A visual control is a lean tool that has three primary purposes:
A visual control can take many forms. Simple Kanban boards and complex product management systems are examples of visual controls.
In software development, there are two predominant levels of visual controls. One is at the team level, the other creates visibility across the technology group. Common team level visual controls are Scrum and Kanban boards. The following figure shows a technology wide visual control.
This visual control highlights three significant types of information:
Consider releases, MBIs being ready, and dependencies as agreements about having them ready by the specified date. Making and keeping these agreements is one way of changing the culture of collaboration in an organization.
Visual controls across the enterprise
Although we mentioned the preponderance of team and technology wide visual controls, it is possible to have them across the entire organization. Each control will have a different level of granularity and purpose.
Figure 2: Visual controls across the enterprise.
The above is just an example. Larger organizations will have more and smaller organizations less. Each control has a different purpose:
Potential Business & Systems Capabilities. This holds potential work, often in the form of initiatives.
MBIs. This board starts with MBIs that are not well-defined and ends with MBIs that are ready to be pulled.
Identify Dependencies / Architecture Review. This board is sometimes integrated with the MBI board preceeding it. It is only required as a separate board if the MBI is going to be split up along the development group lines.
Team boards. These are the teams’ Scrum or Kanban or Team-Agility boards.
System Integration and QA. This board is only needed if integration and QA is done separately from the teams.
Deployment and Ops. This board contains work that has been completed but not deployed.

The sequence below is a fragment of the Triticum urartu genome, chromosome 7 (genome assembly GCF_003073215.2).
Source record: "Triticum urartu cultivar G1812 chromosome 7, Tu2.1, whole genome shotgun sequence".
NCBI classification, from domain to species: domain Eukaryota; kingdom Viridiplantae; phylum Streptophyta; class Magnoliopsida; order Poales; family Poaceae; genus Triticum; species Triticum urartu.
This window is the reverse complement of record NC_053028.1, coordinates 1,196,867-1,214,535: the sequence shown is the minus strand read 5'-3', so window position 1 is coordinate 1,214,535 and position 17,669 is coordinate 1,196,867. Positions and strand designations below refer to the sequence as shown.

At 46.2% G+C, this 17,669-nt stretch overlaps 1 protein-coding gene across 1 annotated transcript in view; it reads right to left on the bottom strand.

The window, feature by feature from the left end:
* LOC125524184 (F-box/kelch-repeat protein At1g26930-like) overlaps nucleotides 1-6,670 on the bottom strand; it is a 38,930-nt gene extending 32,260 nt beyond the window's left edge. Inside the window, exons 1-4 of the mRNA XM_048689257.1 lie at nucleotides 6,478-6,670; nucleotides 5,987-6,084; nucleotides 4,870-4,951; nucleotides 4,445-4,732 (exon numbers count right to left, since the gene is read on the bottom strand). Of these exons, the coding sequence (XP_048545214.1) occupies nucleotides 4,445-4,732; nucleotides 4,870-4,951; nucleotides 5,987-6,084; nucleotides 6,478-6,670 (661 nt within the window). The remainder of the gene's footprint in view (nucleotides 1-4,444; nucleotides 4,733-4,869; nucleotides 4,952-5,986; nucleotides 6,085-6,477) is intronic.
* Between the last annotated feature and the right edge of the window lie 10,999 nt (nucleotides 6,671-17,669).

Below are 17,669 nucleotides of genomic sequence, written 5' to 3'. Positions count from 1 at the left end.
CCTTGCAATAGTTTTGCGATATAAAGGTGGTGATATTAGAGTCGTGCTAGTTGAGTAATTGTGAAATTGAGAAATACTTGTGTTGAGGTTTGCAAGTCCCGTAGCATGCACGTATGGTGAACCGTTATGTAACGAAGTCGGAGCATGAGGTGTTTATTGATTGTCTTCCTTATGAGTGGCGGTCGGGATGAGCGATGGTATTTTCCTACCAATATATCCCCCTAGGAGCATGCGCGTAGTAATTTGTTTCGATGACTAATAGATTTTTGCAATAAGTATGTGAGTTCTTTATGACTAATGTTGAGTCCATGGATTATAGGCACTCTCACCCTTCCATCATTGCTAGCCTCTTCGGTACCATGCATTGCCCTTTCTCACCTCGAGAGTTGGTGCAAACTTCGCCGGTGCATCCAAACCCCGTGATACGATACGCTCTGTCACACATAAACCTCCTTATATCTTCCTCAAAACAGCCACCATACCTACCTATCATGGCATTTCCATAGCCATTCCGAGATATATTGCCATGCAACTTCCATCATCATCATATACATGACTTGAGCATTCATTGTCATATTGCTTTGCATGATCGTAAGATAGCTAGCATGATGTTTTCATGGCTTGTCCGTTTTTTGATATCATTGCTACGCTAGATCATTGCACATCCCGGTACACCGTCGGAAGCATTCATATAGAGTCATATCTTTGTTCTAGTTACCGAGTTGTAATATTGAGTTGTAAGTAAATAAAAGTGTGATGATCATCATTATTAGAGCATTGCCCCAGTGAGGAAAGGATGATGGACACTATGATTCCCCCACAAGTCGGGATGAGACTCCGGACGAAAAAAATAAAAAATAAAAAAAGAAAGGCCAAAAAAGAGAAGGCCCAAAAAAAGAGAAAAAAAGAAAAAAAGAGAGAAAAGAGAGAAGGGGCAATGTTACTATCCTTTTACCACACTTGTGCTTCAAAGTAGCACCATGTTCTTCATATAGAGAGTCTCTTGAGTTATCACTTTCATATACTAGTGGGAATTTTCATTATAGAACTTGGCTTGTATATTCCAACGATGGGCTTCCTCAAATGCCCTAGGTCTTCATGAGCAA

Changing culture with visual controls
The following is a paraphrase from Creating a Lean Culture: Tools to Sustain Lean Conversions by David Mann.
Culture is important, but changing it directly is not possible. Culture is no more likely a target than the air we breathe. It is not something to target for change. Culture is an idea arising from experience. That is, our idea of culture or a place or organization is a result of what we experience there. In this way a company’s culture is a result of how people collaborate with each other. Culture is critical and to change it you have to change your method of collaboration.
Focus on agreements, behaviors, specific expectations, tools and routines practices. Lean systems make this easier because they emphasize explicitly defined agreements and use tools to make the work and agreements visible.
Alignment is critical. This requires both what we’re all working towards and how we work together towards that.
Visual controls reinforce new ideas
The true difficulty in transformation is not in knowing what to do but in changing the way people think and the practices they use. Changing mindset is difficult. While the practices themselves are fairly simple, getting rid of ingrained habits is not. Visual controls can reinforce the new required behavior by providing information people need and reminding them of the agreements they have made.